Newspaper article THE JOURNAL RECORD

Grandmother's Stories Helped Forge Song `Sweet Liberty'

Newspaper article THE JOURNAL RECORD

Grandmother's Stories Helped Forge Song `Sweet Liberty'

Article excerpt

When Oklahoma City attorney Grover Miskovsky heard his grandmother telling stories of her immigration from Czechoslovakia and the feeling t hat came over her when she saw the Statue of Liberty for the first time, he told himself one day he would view the statue in the same manner - from a ship entering New York Harbor.

But time and dreams have a way of becoming elusive, and Miskovsky never really thought much about the Statue of Liberty until one day in 1983, when he was in the Big Apple to promote a song he and fellow attorney Lyle "Slats" McPheeters had written.

The song, "Skoal Dipping Man," was written for Bobby Murcer, who was then retiring from the New York Yankees baseball club. It had become a local hit and was being promoted by the United States Tobacco Co.

While in the New York, Miskovsky and McPheeters were invited aboard a friend's yacht to tour New York Harbor. To hear Miskovsky tell it - it was almost as if the world had stopped for a moment and the beacon of freedom to the world's oppressed had come alive.

The memories of his grandmother and her stories of her first days in America, once again ran through his mind.

"I had always reserved going to see the statue until I could see it the way my grandmother did when she came here in 1904," Miskovsky said.

"We had a day off from the festivities (from promoting Skoal Dipping Man), and we went on the boat for a tour. You know how you get on a boat. . .all the noise and all.

"But suddenly I heard the captain say, "There she is,' and I took one step higher. . .my mouth gaped open and I said "God we have to write a song about this.'"

And write one they did. It's called "Sweet Liberty," and the words literally came to him on the boat, Miskovsky said. And when he and McPheeters put the lyrics to a melody they already had written,they knew they had something big.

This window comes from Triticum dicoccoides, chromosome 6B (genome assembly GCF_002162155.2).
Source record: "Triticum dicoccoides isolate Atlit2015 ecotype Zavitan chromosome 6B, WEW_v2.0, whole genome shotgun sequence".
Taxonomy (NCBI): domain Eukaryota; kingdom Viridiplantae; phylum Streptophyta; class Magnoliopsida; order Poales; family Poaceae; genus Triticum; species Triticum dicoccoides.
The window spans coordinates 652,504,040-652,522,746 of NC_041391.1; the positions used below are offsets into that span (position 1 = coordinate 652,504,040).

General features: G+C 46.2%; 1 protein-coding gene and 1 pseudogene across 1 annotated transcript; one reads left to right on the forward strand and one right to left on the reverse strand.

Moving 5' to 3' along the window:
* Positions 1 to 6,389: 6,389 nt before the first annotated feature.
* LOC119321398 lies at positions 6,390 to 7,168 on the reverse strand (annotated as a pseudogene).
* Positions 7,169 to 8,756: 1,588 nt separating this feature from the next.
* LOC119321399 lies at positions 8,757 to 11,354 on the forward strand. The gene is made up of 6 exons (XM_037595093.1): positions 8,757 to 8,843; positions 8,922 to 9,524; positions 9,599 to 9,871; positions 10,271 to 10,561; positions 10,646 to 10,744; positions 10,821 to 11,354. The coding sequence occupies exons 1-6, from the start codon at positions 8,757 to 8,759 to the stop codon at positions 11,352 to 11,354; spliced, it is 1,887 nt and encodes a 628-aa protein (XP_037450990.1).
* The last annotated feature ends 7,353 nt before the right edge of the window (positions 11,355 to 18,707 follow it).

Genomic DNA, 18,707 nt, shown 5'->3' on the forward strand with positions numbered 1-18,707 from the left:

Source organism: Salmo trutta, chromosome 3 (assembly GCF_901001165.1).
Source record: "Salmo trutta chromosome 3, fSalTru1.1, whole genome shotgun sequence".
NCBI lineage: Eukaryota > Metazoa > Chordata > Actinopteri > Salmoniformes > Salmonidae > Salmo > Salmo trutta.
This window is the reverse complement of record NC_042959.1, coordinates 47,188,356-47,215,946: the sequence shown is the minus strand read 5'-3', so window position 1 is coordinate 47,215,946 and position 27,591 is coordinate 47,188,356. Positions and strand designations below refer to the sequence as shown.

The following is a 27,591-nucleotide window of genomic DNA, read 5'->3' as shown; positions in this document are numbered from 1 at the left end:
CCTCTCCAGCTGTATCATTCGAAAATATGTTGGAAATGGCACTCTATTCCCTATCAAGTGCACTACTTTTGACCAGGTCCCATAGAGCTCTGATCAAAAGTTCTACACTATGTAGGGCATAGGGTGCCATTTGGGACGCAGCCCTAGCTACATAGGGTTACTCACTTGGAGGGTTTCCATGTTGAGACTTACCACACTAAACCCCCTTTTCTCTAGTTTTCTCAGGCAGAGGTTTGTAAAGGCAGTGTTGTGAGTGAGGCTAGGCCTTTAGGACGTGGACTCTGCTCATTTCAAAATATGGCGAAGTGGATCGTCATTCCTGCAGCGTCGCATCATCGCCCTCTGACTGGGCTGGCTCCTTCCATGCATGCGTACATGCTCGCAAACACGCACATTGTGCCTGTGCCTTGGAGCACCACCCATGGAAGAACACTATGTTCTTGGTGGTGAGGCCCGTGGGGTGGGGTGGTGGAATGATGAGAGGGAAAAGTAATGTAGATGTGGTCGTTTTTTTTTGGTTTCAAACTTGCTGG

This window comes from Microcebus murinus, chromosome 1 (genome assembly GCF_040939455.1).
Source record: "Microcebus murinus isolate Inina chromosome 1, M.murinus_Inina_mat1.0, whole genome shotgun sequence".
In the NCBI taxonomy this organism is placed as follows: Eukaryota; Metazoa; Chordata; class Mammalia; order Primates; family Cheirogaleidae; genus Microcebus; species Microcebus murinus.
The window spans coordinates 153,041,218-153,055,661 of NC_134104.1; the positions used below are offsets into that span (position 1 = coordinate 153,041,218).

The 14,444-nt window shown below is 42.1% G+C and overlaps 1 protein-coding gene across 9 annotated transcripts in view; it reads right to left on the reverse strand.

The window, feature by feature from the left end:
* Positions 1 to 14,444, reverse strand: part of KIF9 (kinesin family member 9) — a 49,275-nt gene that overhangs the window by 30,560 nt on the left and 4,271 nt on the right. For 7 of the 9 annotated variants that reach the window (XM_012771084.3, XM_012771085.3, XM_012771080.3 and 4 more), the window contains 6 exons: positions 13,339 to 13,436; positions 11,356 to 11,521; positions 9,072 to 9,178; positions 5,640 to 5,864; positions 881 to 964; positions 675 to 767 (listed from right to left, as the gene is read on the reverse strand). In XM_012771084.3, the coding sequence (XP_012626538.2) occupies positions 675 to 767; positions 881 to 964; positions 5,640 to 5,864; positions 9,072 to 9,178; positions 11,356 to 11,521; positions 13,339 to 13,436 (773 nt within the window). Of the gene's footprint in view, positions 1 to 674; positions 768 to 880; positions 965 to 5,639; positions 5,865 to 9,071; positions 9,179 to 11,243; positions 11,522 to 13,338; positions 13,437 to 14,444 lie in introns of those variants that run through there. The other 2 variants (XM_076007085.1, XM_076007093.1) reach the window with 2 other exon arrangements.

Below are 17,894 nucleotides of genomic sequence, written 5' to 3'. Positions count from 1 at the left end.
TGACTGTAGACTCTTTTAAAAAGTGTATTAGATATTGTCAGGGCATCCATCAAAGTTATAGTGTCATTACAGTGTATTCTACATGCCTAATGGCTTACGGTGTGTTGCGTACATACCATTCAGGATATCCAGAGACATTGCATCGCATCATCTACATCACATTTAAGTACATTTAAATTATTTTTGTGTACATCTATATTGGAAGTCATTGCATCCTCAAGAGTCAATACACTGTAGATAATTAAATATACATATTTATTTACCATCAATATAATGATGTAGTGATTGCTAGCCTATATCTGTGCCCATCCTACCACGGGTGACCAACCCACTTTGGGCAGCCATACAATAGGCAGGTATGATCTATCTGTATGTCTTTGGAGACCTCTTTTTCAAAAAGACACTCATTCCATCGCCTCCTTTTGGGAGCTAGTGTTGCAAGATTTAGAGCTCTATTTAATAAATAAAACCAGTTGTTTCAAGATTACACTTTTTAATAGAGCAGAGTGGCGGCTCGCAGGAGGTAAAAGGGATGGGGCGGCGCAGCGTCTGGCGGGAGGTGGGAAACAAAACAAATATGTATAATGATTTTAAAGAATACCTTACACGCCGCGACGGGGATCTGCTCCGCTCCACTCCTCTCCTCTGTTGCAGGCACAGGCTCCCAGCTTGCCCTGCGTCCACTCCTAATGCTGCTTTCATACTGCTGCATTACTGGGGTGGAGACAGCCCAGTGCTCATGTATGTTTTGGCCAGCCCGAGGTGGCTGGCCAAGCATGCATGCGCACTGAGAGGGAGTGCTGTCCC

Miskovsky sent a demo tape to Lou Battle, chairman of the U.S. Tobacco Co., who had helped produce and distribute Skoal Dipping Man.

Battle encouraged Miskovsky and McPheeters to continue work on the song which led to the discovery of Roz Bowie, who has recorded the song for the two.

"I just wrote a song and that's where we ended up," Miskovsky said. "The whole concept of the song has taken on a personna of its own. It's Oklahomans, lawyers, blacks. . .it's all Americana. It's like it was really intended to happen."

While writing the song itself may seem to be the hardest part of creativity, it's no good if no one hears the music. Miskovsky took the song, and Bowie, to a National Trial Lawyers convention in Seattle where it, and Bowie, received a standing ovation.

The two decided the song had more potential than becoming a mere commercial success - it had a higher calling if you will.

That calling would be to help with the restoration of the Statue of Liberty currently underway.

"Lou (Battle) was there and he told me that he had signed an agreement with Lee Iococca, the chairman of Chysler Corp. …

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